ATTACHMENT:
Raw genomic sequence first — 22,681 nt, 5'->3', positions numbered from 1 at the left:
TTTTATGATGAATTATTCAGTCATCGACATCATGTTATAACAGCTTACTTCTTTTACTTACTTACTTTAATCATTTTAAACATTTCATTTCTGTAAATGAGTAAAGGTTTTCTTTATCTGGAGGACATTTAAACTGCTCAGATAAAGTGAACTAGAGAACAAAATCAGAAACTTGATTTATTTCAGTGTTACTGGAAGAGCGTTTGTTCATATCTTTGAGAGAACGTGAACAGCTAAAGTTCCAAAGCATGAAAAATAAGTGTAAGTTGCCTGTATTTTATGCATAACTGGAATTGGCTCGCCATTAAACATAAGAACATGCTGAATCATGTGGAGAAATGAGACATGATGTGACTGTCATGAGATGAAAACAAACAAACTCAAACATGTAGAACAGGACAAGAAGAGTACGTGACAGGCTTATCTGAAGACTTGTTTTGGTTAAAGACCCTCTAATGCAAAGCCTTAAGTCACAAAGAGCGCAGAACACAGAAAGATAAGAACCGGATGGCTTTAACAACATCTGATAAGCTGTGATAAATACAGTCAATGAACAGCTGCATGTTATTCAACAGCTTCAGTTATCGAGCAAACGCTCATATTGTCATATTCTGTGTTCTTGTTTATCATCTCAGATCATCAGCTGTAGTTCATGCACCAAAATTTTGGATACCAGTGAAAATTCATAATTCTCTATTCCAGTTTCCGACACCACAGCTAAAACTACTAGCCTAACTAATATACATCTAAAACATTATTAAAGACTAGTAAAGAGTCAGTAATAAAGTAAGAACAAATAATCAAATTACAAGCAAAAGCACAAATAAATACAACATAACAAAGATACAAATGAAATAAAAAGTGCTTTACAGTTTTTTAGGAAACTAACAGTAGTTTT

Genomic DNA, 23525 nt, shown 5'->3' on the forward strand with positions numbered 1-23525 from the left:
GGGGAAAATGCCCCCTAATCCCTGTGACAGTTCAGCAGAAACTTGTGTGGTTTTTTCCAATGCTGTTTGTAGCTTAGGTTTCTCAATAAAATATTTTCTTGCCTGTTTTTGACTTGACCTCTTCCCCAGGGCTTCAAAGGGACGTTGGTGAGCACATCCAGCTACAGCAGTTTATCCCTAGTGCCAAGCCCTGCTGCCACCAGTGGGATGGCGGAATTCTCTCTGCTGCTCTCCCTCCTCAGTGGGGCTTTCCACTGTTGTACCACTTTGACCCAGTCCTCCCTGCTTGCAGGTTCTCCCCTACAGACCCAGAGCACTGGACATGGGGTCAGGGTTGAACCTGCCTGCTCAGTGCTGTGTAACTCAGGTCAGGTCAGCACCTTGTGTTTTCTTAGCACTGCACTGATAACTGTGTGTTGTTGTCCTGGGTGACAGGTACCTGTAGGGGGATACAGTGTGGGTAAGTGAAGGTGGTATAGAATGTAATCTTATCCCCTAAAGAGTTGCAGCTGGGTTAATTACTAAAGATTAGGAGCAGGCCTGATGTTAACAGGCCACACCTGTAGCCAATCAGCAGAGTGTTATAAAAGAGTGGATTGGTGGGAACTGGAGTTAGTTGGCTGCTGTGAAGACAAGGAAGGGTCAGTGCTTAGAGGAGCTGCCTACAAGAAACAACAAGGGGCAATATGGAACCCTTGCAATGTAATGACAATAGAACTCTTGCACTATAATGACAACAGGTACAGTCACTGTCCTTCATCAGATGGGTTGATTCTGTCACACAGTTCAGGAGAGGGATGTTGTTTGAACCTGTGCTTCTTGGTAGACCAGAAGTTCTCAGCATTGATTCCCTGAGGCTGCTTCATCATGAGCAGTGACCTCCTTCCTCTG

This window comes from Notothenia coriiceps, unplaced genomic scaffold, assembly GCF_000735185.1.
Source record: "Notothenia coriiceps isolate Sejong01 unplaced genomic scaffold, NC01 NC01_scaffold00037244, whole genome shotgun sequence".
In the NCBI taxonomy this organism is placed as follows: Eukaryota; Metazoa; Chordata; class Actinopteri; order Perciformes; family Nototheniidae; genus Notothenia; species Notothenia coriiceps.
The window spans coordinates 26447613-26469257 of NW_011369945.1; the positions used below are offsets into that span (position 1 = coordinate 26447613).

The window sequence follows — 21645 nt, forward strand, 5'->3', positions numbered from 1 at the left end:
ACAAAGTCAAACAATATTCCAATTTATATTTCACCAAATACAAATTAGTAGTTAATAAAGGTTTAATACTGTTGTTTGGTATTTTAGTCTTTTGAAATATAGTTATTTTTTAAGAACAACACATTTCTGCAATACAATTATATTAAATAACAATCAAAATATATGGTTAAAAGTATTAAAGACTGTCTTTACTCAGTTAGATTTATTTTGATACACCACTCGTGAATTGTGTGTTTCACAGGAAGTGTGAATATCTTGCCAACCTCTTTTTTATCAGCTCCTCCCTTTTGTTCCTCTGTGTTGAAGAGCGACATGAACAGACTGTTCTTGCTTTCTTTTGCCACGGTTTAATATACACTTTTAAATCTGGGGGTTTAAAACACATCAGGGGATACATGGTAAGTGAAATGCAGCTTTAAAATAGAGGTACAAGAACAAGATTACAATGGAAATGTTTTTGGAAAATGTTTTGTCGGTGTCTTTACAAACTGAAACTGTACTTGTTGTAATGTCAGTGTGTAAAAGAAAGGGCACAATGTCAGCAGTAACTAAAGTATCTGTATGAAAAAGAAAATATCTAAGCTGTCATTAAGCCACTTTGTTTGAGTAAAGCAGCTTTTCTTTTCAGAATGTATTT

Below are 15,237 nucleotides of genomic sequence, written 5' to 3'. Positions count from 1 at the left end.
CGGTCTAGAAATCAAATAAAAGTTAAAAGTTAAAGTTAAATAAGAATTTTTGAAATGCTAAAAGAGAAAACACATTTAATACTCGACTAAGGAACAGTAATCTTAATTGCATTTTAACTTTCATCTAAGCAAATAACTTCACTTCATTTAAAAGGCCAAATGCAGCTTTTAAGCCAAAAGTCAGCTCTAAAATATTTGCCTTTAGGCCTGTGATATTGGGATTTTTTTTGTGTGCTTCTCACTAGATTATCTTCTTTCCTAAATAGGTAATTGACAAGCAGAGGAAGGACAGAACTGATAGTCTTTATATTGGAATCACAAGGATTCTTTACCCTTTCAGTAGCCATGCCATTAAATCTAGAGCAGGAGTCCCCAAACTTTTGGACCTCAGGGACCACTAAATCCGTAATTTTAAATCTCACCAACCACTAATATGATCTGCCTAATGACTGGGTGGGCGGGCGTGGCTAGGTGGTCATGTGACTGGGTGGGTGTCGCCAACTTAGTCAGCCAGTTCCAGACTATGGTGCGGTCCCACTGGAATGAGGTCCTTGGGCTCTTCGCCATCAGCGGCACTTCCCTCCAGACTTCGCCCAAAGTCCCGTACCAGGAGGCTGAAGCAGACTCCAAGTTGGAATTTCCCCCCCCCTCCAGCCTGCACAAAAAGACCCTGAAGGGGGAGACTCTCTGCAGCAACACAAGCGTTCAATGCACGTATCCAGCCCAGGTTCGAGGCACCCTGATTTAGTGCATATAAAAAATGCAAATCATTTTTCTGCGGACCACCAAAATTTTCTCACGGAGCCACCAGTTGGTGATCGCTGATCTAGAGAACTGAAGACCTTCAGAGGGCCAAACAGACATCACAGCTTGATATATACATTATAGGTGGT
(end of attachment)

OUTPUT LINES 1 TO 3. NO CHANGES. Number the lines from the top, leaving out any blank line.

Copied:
Raw genomic sequence first — 22,681 nt, 5'->3', positions numbered from 1 at the left:
TTTTATGATGAATTATTCAGTCATCGACATCATGTTATAACAGCTTACTTCTTTTACTTACTTACTTTAATCATTTTAAACATTTCATTTCTGTAAATGAGTAAAGGTTTTCTTTATCTGGAGGACATTTAAACTGCTCAGATAAAGTGAACTAGAGAACAAAATCAGAAACTTGATTTATTTCAGTGTTACTGGAAGAGCGTTTGTTCATATCTTTGAGAGAACGTGAACAGCTAAAGTTCCAAAGCATGAAAAATAAGTGTAAGTTGCCTGTATTTTATGCATAACTGGAATTGGCTCGCCATTAAACATAAGAACATGCTGAATCATGTGGAGAAATGAGACATGATGTGACTGTCATGAGATGAAAACAAACAAACTCAAACATGTAGAACAGGACAAGAAGAGTACGTGACAGGCTTATCTGAAGACTTGTTTTGGTTAAAGACCCTCTAATGCAAAGCCTTAAGTCACAAAGAGCGCAGAACACAGAAAGATAAGAACCGGATGGCTTTAACAACATCTGATAAGCTGTGATAAATACAGTCAATGAACAGCTGCATGTTATTCAACAGCTTCAGTTATCGAGCAAACGCTCATATTGTCATATTCTGTGTTCTTGTTTATCATCTCAGATCATCAGCTGTAGTTCATGCACCAAAATTTTGGATACCAGTGAAAATTCATAATTCTCTATTCCAGTTTCCGACACCACAGCTAAAACTACTAGCCTAACTAATATACATCTAAAACATTATTAAAGACTAGTAAAGAGTCAGTAATAAAGTAAGAACAAATAATCAAATTACAAGCAAAAGCACAAATAAATACAACATAACAAAGATACAAATGAAATAAAAAGTGCTTTACAGTTTTTTAGGAAACTAACAGTAGTTTT

Genomic DNA, 23525 nt, shown 5'->3' on the forward strand with positions numbered 1-23525 from the left: